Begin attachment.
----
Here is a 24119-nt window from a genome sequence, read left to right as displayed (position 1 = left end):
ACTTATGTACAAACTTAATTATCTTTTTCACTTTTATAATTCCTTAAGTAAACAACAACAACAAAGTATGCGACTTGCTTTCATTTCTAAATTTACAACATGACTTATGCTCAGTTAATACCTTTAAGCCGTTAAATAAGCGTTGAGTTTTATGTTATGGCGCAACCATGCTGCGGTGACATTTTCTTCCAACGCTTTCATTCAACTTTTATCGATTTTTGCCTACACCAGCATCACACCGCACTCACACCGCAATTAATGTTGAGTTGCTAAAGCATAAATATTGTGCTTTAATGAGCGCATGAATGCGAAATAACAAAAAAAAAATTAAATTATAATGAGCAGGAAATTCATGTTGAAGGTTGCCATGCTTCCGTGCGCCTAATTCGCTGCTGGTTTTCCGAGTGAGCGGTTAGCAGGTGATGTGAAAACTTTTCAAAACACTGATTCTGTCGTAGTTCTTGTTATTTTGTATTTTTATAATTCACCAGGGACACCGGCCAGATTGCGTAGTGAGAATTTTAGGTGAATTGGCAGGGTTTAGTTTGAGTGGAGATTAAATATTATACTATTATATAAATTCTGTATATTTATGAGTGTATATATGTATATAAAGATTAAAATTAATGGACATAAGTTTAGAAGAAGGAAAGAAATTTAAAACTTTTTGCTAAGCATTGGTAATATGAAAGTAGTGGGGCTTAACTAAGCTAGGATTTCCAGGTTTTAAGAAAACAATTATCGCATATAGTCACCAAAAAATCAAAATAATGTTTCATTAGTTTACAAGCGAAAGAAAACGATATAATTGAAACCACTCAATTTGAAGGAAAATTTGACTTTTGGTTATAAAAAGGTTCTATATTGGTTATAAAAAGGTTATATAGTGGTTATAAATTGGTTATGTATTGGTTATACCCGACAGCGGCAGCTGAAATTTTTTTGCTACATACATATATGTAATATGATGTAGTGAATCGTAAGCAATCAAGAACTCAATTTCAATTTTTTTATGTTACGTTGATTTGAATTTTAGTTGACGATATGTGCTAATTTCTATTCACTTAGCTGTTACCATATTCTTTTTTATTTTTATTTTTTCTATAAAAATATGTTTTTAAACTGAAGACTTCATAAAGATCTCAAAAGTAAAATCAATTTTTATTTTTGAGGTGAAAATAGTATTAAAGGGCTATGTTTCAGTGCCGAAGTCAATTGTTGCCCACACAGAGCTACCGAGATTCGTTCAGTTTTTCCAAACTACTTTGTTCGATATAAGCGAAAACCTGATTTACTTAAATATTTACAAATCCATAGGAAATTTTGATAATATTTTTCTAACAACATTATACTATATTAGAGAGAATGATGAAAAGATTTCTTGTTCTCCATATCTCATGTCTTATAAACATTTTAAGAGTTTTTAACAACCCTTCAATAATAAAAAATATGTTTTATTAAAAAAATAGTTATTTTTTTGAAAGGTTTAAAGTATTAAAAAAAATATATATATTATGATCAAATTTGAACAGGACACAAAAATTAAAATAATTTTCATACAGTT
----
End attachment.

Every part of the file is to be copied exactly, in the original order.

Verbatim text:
Here is a 24119-nt window from a genome sequence, read left to right as displayed (position 1 = left end):
ACTTATGTACAAACTTAATTATCTTTTTCACTTTTATAATTCCTTAAGTAAACAACAACAACAAAGTATGCGACTTGCTTTCATTTCTAAATTTACAACATGACTTATGCTCAGTTAATACCTTTAAGCCGTTAAATAAGCGTTGAGTTTTATGTTATGGCGCAACCATGCTGCGGTGACATTTTCTTCCAACGCTTTCATTCAACTTTTATCGATTTTTGCCTACACCAGCATCACACCGCACTCACACCGCAATTAATGTTGAGTTGCTAAAGCATAAATATTGTGCTTTAATGAGCGCATGAATGCGAAATAACAAAAAAAAAATTAAATTATAATGAGCAGGAAATTCATGTTGAAGGTTGCCATGCTTCCGTGCGCCTAATTCGCTGCTGGTTTTCCGAGTGAGCGGTTAGCAGGTGATGTGAAAACTTTTCAAAACACTGATTCTGTCGTAGTTCTTGTTATTTTGTATTTTTATAATTCACCAGGGACACCGGCCAGATTGCGTAGTGAGAATTTTAGGTGAATTGGCAGGGTTTAGTTTGAGTGGAGATTAAATATTATACTATTATATAAATTCTGTATATTTATGAGTGTATATATGTATATAAAGATTAAAATTAATGGACATAAGTTTAGAAGAAGGAAAGAAATTTAAAACTTTTTGCTAAGCATTGGTAATATGAAAGTAGTGGGGCTTAACTAAGCTAGGATTTCCAGGTTTTAAGAAAACAATTATCGCATATAGTCACCAAAAAATCAAAATAATGTTTCATTAGTTTACAAGCGAAAGAAAACGATATAATTGAAACCACTCAATTTGAAGGAAAATTTGACTTTTGGTTATAAAAAGGTTCTATATTGGTTATAAAAAGGTTATATAGTGGTTATAAATTGGTTATGTATTGGTTATACCCGACAGCGGCAGCTGAAATTTTTTTGCTACATACATATATGTAATATGATGTAGTGAATCGTAAGCAATCAAGAACTCAATTTCAATTTTTTTATGTTACGTTGATTTGAATTTTAGTTGACGATATGTGCTAATTTCTATTCACTTAGCTGTTACCATATTCTTTTTTATTTTTATTTTTTCTATAAAAATATGTTTTTAAACTGAAGACTTCATAAAGATCTCAAAAGTAAAATCAATTTTTATTTTTGAGGTGAAAATAGTATTAAAGGGCTATGTTTCAGTGCCGAAGTCAATTGTTGCCCACACAGAGCTACCGAGATTCGTTCAGTTTTTCCAAACTACTTTGTTCGATATAAGCGAAAACCTGATTTACTTAAATATTTACAAATCCATAGGAAATTTTGATAATATTTTTCTAACAACATTATACTATATTAGAGAGAATGATGAAAAGATTTCTTGTTCTCCATATCTCATGTCTTATAAACATTTTAAGAGTTTTTAACAACCCTTCAATAATAAAAAATATGTTTTATTAAAAAAATAGTTATTTTTTTGAAAGGTTTAAAGTATTAAAAAAAATATATATATTATGATCAAATTTGAACAGGACACAAAAATTAAAATAATTTTCATACAGTT